OEE means Overall Equipment Effectiveness. It’s a measurement widely used as a KPI in Total Productive Maintenance (TPM) strategies, Lean Manufacturing, and Lean Six Sigma. OEE calculation is the product of availability, performance, and quality, so it answers three main questions:
- how often is a piece of equipment available to work?
- how well does it work when it’s running?
- how many products does it manufacture per cycle?
When you’re trying to improve OEE through lean programmes, your focus should be on eliminating waste. Specifically, you’ll need to tackle losses of OEE that compromise availability, performance, and quality. These are collectively known as the Six Big Losses of OEE. Here’s how each of them factors in (and decreases) OEE calculation:
- availability: breakdowns (unplanned stops) + setup & adjustments (planned stops)
- performance: idling and minor stops (small stops) + reduced speed (slow cycles)
- quality: defects (production rejects) + reduced yield (startup rejects)
What are the Six Big Losses of OEE? And how can you avoid them?
Breakdowns are sudden, major mechanical failures that make machines unavailable. This is the first big loss of OEE that you should eliminate because it lays the groundwork for all the others. (After all, if the machine is not running, we can’t talk about performance or quality.)
We’re guessing that you already know that preventive and predictive maintenance are more effective in preventing unplanned downtime than reactive maintenance, which relies on “wait and see”. But since even the best preventive plans have their faults, we have another piece of advice for you. Look at data regarding downtime and figuring out the reason or root cause behind each major failure event. Once you understand what’s causing the biggest breakdowns, start working on eliminating the causes. Root cause analysis didn’t become one of the most popular tools for continuous improvement by accident!
Setup and Adjustment
“New is always better” is not only a dangerous motto to live by, it’s also untrue. As we can see in the bathtub curve, there’s often an adjustment period when a new asset is installed or after it’s overhauled. In fact, every time you need to change a part or machine tooling, there’s a readjustment.
There are several ways to diminish the impact these planned stops have on availability. Create process standards, ensure consistency in maintenance routines, seek high-quality parts, follow the manufacturer’s guidelines, and make sure all your equipment is seamlessly compatible. For changeovers, implement a SMED (Single-Minute Exchange of Die) programme, which aims to take as many steps as possible while the equipment is still running, therefore streamlining the whole process and reducing downtime.
Idling/ Minor Stoppages
In this case, production is halted or disrupted briefly. For example, obstructed product flows, lack of raw material or tools, material jams, incorrect settings, blocked sensors, idle operators who are occupied on other machines, dependence on assembly components, or a temporary malfunction.
All of these stops last only a few minutes (usually less than five) and can be solved by operators themselves. However, they negatively affect cycle time, which is why they are considered a performance loss rather than an availability loss. The problem with these is that they are almost always chronic, and tend to happen time and again. Thanks to new sensor technology and IIoT, you can now begin to track them, improve workflow, and eliminate these “blind spots”.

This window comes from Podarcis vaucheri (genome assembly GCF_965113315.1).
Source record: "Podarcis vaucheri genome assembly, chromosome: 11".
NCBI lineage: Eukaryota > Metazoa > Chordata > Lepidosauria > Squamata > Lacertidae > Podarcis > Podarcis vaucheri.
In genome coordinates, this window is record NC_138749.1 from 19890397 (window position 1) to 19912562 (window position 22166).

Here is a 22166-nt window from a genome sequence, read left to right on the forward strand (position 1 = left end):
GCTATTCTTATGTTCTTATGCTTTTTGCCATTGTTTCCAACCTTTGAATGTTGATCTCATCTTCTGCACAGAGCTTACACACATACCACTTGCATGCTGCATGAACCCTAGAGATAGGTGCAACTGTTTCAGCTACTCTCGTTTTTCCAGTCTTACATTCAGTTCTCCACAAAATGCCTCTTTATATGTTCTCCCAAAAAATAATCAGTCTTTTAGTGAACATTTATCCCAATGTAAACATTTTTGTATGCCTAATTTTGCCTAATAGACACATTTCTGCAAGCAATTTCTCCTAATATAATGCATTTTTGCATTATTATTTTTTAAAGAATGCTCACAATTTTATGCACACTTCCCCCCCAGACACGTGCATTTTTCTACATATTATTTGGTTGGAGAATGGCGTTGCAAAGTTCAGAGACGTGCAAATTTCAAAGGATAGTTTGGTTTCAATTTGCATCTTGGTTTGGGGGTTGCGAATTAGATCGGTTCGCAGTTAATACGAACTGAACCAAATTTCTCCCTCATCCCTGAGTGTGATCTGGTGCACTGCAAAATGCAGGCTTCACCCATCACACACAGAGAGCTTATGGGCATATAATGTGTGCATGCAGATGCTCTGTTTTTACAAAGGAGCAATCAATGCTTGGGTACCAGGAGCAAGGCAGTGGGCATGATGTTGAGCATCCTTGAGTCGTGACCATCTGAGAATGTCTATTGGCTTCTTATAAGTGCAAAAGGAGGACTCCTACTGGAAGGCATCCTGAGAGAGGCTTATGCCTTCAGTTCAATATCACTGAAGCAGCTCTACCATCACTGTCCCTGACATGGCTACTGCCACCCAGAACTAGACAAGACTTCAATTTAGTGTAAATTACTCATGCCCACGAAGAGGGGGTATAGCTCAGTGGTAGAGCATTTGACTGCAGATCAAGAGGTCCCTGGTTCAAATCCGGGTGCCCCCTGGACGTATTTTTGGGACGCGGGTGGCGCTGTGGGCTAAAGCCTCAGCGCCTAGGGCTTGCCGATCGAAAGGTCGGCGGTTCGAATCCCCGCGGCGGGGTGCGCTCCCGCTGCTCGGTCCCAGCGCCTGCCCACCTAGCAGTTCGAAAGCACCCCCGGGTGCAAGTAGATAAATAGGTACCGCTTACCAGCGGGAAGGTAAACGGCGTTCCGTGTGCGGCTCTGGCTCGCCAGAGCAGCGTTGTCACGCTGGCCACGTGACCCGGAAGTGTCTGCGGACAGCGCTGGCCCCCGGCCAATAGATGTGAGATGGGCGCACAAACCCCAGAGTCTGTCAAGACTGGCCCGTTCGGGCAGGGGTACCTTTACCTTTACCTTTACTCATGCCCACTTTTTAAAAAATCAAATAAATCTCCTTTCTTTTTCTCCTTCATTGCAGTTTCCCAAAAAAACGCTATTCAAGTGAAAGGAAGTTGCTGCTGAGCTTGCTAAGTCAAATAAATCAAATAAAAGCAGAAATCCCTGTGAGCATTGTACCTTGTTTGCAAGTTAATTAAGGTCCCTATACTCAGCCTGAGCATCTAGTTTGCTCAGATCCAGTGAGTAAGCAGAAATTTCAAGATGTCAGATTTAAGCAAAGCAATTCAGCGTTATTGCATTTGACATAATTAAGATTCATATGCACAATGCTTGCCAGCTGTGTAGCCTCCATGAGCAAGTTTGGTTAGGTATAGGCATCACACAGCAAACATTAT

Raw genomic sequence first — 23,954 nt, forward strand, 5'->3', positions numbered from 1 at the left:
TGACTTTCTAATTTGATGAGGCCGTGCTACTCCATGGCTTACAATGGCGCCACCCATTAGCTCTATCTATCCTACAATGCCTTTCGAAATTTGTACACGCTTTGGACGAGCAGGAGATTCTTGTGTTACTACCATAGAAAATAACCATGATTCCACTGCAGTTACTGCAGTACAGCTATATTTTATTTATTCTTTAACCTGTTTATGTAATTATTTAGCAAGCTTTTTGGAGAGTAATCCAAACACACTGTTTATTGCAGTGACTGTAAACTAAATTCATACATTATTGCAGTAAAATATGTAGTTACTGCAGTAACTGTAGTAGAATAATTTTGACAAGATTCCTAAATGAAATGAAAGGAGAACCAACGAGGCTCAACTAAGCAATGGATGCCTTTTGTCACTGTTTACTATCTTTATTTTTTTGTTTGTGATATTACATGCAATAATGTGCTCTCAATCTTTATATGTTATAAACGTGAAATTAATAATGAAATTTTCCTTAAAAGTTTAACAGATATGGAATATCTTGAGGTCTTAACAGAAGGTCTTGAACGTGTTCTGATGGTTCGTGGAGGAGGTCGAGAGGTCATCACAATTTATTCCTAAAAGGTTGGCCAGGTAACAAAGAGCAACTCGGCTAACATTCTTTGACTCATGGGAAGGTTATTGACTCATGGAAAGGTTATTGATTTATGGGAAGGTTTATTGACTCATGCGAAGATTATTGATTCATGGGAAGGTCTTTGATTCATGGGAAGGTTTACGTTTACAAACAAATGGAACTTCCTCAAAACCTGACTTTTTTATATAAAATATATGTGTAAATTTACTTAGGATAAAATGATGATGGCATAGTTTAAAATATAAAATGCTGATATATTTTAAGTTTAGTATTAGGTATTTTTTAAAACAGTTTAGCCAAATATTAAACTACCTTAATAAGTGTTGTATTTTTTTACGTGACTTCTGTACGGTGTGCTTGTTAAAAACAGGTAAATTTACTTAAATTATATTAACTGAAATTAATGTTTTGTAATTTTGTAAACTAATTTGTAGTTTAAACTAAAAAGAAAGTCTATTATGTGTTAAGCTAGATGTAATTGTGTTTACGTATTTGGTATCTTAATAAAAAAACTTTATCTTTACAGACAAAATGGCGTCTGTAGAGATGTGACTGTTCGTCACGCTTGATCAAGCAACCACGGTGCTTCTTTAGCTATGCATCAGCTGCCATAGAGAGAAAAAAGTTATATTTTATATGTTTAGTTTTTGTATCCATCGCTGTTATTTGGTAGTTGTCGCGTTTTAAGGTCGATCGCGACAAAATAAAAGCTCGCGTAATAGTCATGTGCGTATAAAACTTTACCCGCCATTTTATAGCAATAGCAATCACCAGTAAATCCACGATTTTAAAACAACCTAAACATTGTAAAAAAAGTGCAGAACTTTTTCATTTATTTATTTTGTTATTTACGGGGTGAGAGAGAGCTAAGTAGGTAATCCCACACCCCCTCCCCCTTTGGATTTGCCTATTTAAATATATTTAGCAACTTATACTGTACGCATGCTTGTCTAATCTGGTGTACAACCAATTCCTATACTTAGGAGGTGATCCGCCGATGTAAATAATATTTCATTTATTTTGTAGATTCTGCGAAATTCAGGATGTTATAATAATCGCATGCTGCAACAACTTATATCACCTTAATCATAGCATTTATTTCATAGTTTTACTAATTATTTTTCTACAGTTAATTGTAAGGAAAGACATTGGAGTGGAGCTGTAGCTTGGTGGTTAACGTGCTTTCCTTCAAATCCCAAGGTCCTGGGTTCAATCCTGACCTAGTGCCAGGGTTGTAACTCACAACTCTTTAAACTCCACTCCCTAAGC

Like idle time and minor stoppages, losing speed disturbs cycle time and impacts performance. If the actual operating speed is slower than design speed, the machine could be experiencing mechanical problems or the operators might be operating it incorrectly (for example).
Although it’s not as common, sometimes machines also run at faster speeds – which might lead to defective products. Apart from checking machine speed, there are a few measures you can take to avoid this loss. Those include regular equipment cleaning to avoid dirt and dust, replacing worn-out equipment, changing filters and maintaining lubrication according to manufacturer’s guidelines, continuous operator training, and not using substandard materials. Following autonomous maintenance, operators become responsible for these tasks.
Process defects and rework
Process defects refers to defective parts, while rework takes into consideration parts that can still be salvaged and reworked. Defective products are not only one of the 6 losses of OEE, but also one of the 8 wastes of lean manufacturing, and they represent quality loss.
Sometimes, poor operator skill level leads them to mishandle equipment or operate with incorrect settings. Other factors that can be blamed for end-product defects include ineffective maintenance, tooling, lack of raw materials or expired products (i.e., in chemical or pharmaceutical industries). Depending on the root cause, you might need to introduce further operator training or better stock management.
Startup losses (“yield losses”)
While machines are warming up, producing startup waste, or are newly installed and operators still don’t quite know how to operate them, the output decreases. Although it’s more common after changeovers, which we’ve already talked about, they can happen after any equipment startup.
Startup OEE losses can be avoided through reduced variation. To achieve this, try to define and implement precise equipment settings, even if it’s on a part-by-part basis. You can also run a few materials tests on each piece of equipment to see if it is possible to minimise start-up problems. It’s likely these measures to reduce yield losses will also improve cycle times, which means it will change performance for the better as well.